Light pollution is any artificial light that illuminates areas that it should not. It becomes a statutory nuisance – meaning we must investigate it – if:
- it unreasonably and substantially affects the use of your home or other premises
- it is causing or is likely to cause injury
Not all artificial light is a nuisance, and there is no set level at which it becomes one. For example, outdoor lights triggered by animals can be irritating but do not cause any harm.
Natural light is not covered by statutory nuisance laws. Statutory nuisance laws do not apply to artificial light from:
- bus or railway stations and associated facilities
- taxi depots
- goods-vehicle operating centres
Talk to the person or business causing the light nuisance
If artificial light from a nearby property affects you, try to discuss it with the owner first.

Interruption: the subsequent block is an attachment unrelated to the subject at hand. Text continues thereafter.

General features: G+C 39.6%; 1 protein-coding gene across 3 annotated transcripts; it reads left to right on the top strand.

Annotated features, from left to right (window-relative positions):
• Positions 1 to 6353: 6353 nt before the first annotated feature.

The person or business responsible might be unaware that they are causing a nuisance. They will hopefully take steps to stop the light nuisance or reduce it to a manageable level.
Respond to a complaint about light nuisance
If you receive a complaint about artificial light from a neighbour, you could try to:
- change the angle of the light so it only covers the area that needs lighting
- partially cover the light, or move it to a different location
- use lower-wattage bulbs, which are more energy efficient
- use an infra-red sensor so the light only comes on when needed
Report light nuisance
Report light nuisance to us if talking to the person causing it is not possible or does not work.
We will investigate complaints about any issue that could be a statutory nuisance. We cannot take action if normal levels of artificial light shine into your property.
If we find that there is a statutory nuisance, we will serve an abatement notice on the person responsible. This also applies to nuisances that have already happened or that we think are likely to happen.
The notice can require the person responsible to stop the nuisance or limit it to certain times of day.